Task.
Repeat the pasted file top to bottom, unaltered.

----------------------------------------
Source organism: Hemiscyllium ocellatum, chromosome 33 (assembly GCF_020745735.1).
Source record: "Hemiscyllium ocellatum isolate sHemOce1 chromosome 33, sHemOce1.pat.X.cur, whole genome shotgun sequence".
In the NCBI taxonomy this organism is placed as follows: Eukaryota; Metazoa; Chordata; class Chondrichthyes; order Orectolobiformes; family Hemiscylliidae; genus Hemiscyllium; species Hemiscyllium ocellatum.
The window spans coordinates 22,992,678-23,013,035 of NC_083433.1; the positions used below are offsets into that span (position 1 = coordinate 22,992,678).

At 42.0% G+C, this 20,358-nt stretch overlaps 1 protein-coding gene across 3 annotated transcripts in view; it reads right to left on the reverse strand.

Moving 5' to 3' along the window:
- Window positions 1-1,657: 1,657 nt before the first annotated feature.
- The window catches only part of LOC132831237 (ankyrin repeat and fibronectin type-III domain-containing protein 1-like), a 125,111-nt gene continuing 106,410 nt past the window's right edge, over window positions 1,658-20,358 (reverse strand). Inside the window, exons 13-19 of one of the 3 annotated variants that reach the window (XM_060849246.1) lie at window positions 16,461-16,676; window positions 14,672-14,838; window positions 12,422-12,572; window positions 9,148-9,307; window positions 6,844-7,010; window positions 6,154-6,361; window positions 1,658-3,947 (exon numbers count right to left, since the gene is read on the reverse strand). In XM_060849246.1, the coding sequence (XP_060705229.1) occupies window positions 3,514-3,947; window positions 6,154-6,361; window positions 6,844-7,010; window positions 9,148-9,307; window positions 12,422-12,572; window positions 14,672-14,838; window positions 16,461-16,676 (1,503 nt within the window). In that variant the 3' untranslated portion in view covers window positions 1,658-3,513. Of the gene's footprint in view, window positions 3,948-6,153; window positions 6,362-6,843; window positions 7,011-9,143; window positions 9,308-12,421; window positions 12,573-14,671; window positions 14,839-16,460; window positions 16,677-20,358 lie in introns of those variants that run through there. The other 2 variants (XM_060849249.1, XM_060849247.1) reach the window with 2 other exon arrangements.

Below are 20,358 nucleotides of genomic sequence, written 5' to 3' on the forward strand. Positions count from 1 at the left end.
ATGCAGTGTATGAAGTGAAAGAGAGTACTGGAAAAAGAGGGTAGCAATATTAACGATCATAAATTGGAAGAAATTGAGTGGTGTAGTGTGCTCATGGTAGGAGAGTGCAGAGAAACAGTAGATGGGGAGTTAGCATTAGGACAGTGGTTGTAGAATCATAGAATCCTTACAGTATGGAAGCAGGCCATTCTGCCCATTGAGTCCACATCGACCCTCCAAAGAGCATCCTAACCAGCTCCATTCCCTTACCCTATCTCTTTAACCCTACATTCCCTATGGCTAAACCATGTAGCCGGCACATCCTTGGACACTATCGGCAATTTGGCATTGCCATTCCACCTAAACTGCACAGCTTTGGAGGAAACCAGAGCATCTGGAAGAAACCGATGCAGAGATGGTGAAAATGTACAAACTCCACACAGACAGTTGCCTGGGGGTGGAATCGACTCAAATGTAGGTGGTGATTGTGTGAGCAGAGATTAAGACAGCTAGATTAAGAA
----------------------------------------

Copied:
Source organism: Hemiscyllium ocellatum, chromosome 33 (assembly GCF_020745735.1).
Source record: "Hemiscyllium ocellatum isolate sHemOce1 chromosome 33, sHemOce1.pat.X.cur, whole genome shotgun sequence".
In the NCBI taxonomy this organism is placed as follows: Eukaryota; Metazoa; Chordata; class Chondrichthyes; order Orectolobiformes; family Hemiscylliidae; genus Hemiscyllium; species Hemiscyllium ocellatum.
The window spans coordinates 22,992,678-23,013,035 of NC_083433.1; the positions used below are offsets into that span (position 1 = coordinate 22,992,678).

At 42.0% G+C, this 20,358-nt stretch overlaps 1 protein-coding gene across 3 annotated transcripts in view; it reads right to left on the reverse strand.

Moving 5' to 3' along the window:
- Window positions 1-1,657: 1,657 nt before the first annotated feature.
- The window catches only part of LOC132831237 (ankyrin repeat and fibronectin type-III domain-containing protein 1-like), a 125,111-nt gene continuing 106,410 nt past the window's right edge, over window positions 1,658-20,358 (reverse strand). Inside the window, exons 13-19 of one of the 3 annotated variants that reach the window (XM_060849246.1) lie at window positions 16,461-16,676; window positions 14,672-14,838; window positions 12,422-12,572; window positions 9,148-9,307; window positions 6,844-7,010; window positions 6,154-6,361; window positions 1,658-3,947 (exon numbers count right to left, since the gene is read on the reverse strand). In XM_060849246.1, the coding sequence (XP_060705229.1) occupies window positions 3,514-3,947; window positions 6,154-6,361; window positions 6,844-7,010; window positions 9,148-9,307; window positions 12,422-12,572; window positions 14,672-14,838; window positions 16,461-16,676 (1,503 nt within the window). In that variant the 3' untranslated portion in view covers window positions 1,658-3,513. Of the gene's footprint in view, window positions 3,948-6,153; window positions 6,362-6,843; window positions 7,011-9,143; window positions 9,308-12,421; window positions 12,573-14,671; window positions 14,839-16,460; window positions 16,677-20,358 lie in introns of those variants that run through there. The other 2 variants (XM_060849249.1, XM_060849247.1) reach the window with 2 other exon arrangements.

Below are 20,358 nucleotides of genomic sequence, written 5' to 3' on the forward strand. Positions count from 1 at the left end.
ATGCAGTGTATGAAGTGAAAGAGAGTACTGGAAAAAGAGGGTAGCAATATTAACGATCATAAATTGGAAGAAATTGAGTGGTGTAGTGTGCTCATGGTAGGAGAGTGCAGAGAAACAGTAGATGGGGAGTTAGCATTAGGACAGTGGTTGTAGAATCATAGAATCCTTACAGTATGGAAGCAGGCCATTCTGCCCATTGAGTCCACATCGACCCTCCAAAGAGCATCCTAACCAGCTCCATTCCCTTACCCTATCTCTTTAACCCTACATTCCCTATGGCTAAACCATGTAGCCGGCACATCCTTGGACACTATCGGCAATTTGGCATTGCCATTCCACCTAAACTGCACAGCTTTGGAGGAAACCAGAGCATCTGGAAGAAACCGATGCAGAGATGGTGAAAATGTACAAACTCCACACAGACAGTTGCCTGGGGGTGGAATCGACTCAAATGTAGGTGGTGATTGTGTGAGCAGAGATTAAGACAGCTAGATTAAGAA